And as the economy starts growing again, prices rise. This phenomenon is known as inflation. Think about the economy now. It’s clinging by its fingernails to the edge of the toilet. People are desperate and offering buy one get one free CARS. When it starts to get better again, demand will outweigh supply and dealers will not have to make such steep bargains. Consumers will want cars as their salaries rise, causing the prices of cars to rise, and similarly, the price of a pint of Yes, Pecan! At inflation rates calculated by using the Consumer Price Index, that pint of ice cream will cost $3.37 in 2008.   That is its nominal price in 2008.

But what is its real price?  We sometimes call the Consumer Price Index (CPI) a deflator because its job is to deflate, or lower nominal prices to adjust for inflation.  The equation for deflating nominal to real prices is

Real Price=Nominal Price *(Base Year CPI/Current Year CPI)

The part in parentheses is the deflator, which can be obtained from the BLS website.  The CPI for 2008 is 215.3 and for 2004 it is 188.9.  So, from the equation, we have

2.97=3.27*(188.9/215.3)

So, the real price is $2.97, which makes the ice cream cheaper than the $3.00 it cost in 2004, which makes sense, because the economy is doing poorly, therefore the cost of consumer goods (that make up the CPI calculation) is less.

Changing My Last Name: Or, how I totally screwed over feminism

When I got married this past October, I remember the happy times:

I also remember the not-so-happy times: changing my last name (did I mention, by the way, that I HATE being called Mrs.?)

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I had this debate in my head for a long time, ever since we got engaged.  Do I change my last name and achieve family unity with my husband, making everything from insurance to office parties easier?  Or do I keep my last name and remain unique and feel like I’m an individual instead of a “Buy One Get One Free” set?

I had many conversations about this: on message boards, on blogs, with my family, with friends, and most importantly, with myself.  My husband didn’t care either way.  Although at first he wanted me to take his last name, he talked with a coworker who told him how much hassle it would be to change my name and he recanted, leaving the decision completely up to me. In the end, I took his last name, Boykis, forsaking Korchagin forever (relegating it to my middle initial, K. in my Social Security card.)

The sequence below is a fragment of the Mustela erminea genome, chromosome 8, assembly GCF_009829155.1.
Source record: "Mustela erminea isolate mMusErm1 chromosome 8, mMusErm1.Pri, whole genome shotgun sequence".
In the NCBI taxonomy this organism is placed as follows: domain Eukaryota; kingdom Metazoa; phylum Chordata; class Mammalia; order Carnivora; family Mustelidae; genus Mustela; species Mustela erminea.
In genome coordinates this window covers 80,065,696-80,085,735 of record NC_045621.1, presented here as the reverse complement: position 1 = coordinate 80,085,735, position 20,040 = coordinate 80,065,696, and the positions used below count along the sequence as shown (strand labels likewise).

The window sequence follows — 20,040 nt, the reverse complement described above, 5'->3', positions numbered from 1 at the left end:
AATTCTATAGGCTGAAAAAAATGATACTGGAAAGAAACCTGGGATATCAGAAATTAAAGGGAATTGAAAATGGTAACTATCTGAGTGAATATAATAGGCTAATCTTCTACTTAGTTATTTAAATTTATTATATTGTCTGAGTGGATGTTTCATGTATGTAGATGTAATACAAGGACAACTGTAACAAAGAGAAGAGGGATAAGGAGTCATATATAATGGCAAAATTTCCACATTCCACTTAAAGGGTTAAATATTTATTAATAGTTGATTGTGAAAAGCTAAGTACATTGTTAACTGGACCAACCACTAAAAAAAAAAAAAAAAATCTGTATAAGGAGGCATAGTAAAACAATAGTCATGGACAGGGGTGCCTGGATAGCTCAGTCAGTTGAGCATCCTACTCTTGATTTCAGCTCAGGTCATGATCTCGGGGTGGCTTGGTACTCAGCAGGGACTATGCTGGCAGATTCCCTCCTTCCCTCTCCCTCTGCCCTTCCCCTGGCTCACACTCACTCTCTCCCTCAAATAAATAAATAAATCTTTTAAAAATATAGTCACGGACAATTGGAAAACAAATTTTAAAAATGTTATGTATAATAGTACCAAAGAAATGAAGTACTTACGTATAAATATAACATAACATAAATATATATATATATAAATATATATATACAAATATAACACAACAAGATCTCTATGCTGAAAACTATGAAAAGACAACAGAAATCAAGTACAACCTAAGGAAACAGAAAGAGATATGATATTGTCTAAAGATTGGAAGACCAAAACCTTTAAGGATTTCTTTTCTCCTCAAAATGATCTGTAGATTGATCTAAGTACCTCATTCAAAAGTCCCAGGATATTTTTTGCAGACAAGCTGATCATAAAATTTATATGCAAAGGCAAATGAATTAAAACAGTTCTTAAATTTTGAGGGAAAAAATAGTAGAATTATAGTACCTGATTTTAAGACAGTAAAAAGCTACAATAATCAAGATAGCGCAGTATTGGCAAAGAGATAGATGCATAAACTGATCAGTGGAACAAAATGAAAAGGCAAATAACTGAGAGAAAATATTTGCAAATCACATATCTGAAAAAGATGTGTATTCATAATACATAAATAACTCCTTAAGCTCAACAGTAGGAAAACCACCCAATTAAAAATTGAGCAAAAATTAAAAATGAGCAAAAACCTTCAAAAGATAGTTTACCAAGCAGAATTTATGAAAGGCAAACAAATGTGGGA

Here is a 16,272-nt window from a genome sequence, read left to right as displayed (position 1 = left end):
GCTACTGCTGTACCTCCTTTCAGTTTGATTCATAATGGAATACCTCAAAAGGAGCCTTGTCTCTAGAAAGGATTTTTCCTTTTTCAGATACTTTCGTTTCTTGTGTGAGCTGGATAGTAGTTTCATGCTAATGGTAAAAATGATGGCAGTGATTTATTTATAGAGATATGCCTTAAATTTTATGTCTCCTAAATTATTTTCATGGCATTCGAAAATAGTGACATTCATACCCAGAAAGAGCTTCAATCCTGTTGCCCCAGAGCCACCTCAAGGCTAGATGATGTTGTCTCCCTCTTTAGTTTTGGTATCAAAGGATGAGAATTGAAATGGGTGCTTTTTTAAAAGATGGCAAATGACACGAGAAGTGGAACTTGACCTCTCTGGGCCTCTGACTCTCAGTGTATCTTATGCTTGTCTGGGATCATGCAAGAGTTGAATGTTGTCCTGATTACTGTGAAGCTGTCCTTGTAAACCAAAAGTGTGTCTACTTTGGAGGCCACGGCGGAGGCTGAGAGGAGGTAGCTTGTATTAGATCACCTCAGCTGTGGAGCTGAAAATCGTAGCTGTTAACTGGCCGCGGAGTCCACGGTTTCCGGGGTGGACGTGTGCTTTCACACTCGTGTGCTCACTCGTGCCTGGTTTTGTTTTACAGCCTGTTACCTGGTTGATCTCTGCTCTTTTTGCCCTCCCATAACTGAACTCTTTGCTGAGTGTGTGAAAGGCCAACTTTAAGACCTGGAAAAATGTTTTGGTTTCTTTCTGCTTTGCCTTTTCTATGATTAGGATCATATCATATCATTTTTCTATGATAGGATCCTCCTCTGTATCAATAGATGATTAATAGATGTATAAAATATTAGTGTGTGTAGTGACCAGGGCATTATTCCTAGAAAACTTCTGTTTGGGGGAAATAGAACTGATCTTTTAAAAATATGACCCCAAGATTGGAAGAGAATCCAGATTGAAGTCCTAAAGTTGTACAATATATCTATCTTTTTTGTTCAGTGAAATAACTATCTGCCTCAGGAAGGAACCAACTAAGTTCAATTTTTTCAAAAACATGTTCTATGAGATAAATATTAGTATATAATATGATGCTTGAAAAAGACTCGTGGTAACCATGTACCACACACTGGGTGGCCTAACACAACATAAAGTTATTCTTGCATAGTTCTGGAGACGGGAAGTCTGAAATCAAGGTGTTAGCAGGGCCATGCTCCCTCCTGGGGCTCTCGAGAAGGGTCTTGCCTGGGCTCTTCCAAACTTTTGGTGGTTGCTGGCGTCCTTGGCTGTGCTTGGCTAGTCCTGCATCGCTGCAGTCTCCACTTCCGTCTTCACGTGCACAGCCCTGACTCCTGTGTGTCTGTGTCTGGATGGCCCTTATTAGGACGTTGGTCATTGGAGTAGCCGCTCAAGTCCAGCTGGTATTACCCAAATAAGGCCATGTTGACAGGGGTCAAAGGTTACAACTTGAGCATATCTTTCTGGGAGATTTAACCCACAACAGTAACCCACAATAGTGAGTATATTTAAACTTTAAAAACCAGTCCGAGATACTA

Although now it’s getting close to feeling natural (much like wearing a mitten feels natural), I still feel a little resentful, even though my husband didn’t have much to do with my decision, like I was pressured into it by society.  Because I know that if I kept my name, I would have many of the same issues that the woman in the following Wall Street Journal article does:

Mike ultimately supported my decision. Some of my relatives reacted with outright hostility, however. My mother repeatedly scolded me for childishly using my “little girl’s name.” Ignoring my wishes, she ordered wedding thank-you notes emblazoned “Joann and Mike Pollock.” Those unused cards sat untouched atop her refrigerator for years.

Nevertheless, I was surprised at the slow acceptance of married couples with different last names in business dealings and social settings. The Chicago Motor Club, for instance, rejected my enrollment as an associate member through Mike’s full membership unless I shared his surname.

For years, perplexed party hostesses couldn’t figure out how to introduce my husband and me as a couple. We finally started dubbing ourselves “the Lublin-Pollocks.”

Women have always had this dilemma.  Even for those that choose to keep their last name, they are often alienated, if not by their family, then by society, who expects them to have one name or another.  No matter which decision they make, they end up feeling guilty:

My best friend and her husband hoped that hyphenating their daughter Nomi’s last name would prevent such sticky situations. Instead, she encountered a different set of problems. When she reached her early twenties, new acquaintances “always assumed I was married because of my hyphenated name,” Nomi remembers. “People would say, ‘Oh, you’re so young to be married!'”

Married last year at age 27, Nomi now faces a fresh conundrum. She strongly believes that when she and her husband have children, everyone in their family should share his surname. Yet “it doesn’t feel completely right to give up my name,” she frets. The hyphenated moniker “incorporates my Mom’s and my Dad’s.” Nomi may solve her dilemma by triple hyphenating her name when she has children. However, doing that “becomes a little complicated,” she admits. Her well-meaning parents “put me in a complicated position.”

In the end, it’s really women that lose out.  Even though we say we are past feminism and all that, the last name conundrum indicates that we clearly are not.  Although the name we are given at birth is our father’s, we make it our own and accomplish things with it and make it our own brand name, often times through college and into our first career.  I feel lots of twinges of regret when I Google my old name (oh yes, I’m narcissistic.) and see everything that I accomplished under it.  Now, if I do anything significant, it feels like my husband has something to do with it, even though he is clearly innocent.  The other part that I think is really unfair is all of the document changes to make your name permanent. On the other hand, if you don’t take it,

But changing my name full stop felt dishonest, while keeping my own name felt weirdly disrespectful to both my husband and any of our future offspring.